Also known as the Cyclic Elevator.
A type of lift or elevator working on a different principle to the common design. The main feature of the Paternoster is that it never stops!
The Paternoster Lift is essentially a chain of lift compartments with no doors, into which users must step rapidly in and out of at the desired floor, again through open doorways. The lift is engineered so that each compartment travels up the building along one shaft and then down a parallel shaft, while the compartments remain correctly orientated throughout their whole journey.
This design, although outlandish, could handle twice as many passengers as a contemporary standard lift shaft when first implemented.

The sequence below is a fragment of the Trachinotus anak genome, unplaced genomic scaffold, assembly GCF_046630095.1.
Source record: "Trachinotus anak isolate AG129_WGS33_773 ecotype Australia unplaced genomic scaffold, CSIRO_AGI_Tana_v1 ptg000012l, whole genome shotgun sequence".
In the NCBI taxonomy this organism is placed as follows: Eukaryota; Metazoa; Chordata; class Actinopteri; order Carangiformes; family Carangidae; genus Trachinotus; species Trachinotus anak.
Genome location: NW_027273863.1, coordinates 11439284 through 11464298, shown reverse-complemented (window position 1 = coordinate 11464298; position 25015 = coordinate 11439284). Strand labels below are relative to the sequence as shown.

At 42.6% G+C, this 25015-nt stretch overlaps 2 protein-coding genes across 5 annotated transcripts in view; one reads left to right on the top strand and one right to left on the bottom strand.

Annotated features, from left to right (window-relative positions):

This type of lift, although more popular on the European continent, can be found in some buildings in the UK, including the University of Sheffield's Arts Tower. This provides hours of fun for bored art students, especially by trying to get each others limbs amputated by a passing lift car.
Due to the non-stop movement of the lift, it is also possible to travel through the loft and basement areas of the lift where it reaches the zenith and nadir respectively of its path. Although signs warn of the danger of doing this, as it would result in being trapped in a coffin like space at the top of the tower if the lift were to break down, it provides a cheap thrill for students, and a refreshing break from studying in the nearby library.